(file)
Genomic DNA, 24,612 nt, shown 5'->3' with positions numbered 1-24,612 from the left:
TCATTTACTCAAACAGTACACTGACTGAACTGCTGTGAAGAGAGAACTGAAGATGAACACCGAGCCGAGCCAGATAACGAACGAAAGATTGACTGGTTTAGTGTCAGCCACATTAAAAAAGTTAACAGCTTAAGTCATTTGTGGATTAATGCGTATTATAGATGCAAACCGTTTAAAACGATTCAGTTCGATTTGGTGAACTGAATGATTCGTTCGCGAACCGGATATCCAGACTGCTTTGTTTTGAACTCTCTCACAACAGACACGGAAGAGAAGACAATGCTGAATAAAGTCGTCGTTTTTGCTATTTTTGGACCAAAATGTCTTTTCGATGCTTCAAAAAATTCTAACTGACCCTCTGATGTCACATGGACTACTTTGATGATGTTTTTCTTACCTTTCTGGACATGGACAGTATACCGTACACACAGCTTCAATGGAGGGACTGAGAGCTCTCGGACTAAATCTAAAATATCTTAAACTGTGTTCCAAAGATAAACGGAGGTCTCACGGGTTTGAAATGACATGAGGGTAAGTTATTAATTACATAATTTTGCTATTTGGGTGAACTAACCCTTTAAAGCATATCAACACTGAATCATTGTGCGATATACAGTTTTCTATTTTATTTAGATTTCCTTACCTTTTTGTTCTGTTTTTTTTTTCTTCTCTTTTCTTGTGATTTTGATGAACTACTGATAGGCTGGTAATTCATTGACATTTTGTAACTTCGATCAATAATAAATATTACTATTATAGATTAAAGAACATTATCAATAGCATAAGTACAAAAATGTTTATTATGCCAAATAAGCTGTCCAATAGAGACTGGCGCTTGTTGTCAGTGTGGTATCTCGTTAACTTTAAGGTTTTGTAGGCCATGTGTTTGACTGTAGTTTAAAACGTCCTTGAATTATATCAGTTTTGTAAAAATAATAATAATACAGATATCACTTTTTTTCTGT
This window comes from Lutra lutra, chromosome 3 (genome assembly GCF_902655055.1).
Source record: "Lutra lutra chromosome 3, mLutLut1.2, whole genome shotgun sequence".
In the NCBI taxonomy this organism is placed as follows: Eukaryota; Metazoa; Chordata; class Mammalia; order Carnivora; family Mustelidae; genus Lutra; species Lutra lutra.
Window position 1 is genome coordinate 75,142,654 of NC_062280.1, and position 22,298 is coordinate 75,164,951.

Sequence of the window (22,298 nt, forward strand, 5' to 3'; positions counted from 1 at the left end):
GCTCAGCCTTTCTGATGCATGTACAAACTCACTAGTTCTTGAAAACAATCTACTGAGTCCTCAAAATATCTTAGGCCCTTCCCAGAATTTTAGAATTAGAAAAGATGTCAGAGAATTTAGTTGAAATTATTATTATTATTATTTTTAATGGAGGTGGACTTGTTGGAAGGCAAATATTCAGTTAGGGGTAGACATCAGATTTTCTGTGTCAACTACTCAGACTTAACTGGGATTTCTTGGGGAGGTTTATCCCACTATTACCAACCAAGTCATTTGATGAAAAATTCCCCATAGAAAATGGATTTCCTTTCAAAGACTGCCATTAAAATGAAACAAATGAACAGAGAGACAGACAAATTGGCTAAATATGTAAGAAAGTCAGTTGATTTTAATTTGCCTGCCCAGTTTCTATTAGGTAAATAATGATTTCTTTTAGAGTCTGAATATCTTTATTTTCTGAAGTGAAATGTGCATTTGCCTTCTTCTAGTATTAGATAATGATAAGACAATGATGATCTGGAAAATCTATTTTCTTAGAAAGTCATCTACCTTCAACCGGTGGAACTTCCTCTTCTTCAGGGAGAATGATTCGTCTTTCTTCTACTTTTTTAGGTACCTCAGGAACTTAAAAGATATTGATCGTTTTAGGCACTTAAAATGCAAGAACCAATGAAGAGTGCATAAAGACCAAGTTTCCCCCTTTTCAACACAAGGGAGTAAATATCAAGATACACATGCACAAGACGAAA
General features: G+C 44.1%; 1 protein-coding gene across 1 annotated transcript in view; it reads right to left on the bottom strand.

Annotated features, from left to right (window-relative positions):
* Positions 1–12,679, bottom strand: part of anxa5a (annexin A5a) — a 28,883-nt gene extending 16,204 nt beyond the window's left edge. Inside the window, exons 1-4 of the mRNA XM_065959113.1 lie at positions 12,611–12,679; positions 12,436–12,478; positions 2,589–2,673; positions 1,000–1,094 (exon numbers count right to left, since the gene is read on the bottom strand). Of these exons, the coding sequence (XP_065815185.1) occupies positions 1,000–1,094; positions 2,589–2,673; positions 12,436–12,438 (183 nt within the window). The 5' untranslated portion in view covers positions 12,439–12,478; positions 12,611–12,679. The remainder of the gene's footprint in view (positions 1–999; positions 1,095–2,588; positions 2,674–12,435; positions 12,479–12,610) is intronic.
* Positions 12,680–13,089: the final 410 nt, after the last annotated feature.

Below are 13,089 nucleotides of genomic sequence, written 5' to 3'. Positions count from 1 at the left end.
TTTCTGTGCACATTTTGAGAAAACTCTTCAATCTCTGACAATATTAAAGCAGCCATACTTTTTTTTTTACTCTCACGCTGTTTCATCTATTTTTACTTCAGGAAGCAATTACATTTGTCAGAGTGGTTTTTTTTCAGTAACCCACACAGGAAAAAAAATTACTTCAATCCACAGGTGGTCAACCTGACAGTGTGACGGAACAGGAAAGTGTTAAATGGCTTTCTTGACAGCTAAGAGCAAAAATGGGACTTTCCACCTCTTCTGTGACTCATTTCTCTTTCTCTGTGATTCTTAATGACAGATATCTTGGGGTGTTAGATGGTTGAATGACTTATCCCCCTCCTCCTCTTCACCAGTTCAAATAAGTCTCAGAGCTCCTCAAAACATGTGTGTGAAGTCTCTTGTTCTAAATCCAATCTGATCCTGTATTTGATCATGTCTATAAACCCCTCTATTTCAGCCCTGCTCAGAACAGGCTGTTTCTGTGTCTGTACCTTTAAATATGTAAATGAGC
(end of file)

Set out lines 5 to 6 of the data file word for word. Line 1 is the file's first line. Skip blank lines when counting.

In the NCBI taxonomy this organism is placed as follows: Eukaryota; Metazoa; Chordata; class Mammalia; order Carnivora; family Mustelidae; genus Lutra; species Lutra lutra.
Window position 1 is genome coordinate 75,142,654 of NC_062280.1, and position 22,298 is coordinate 75,164,951.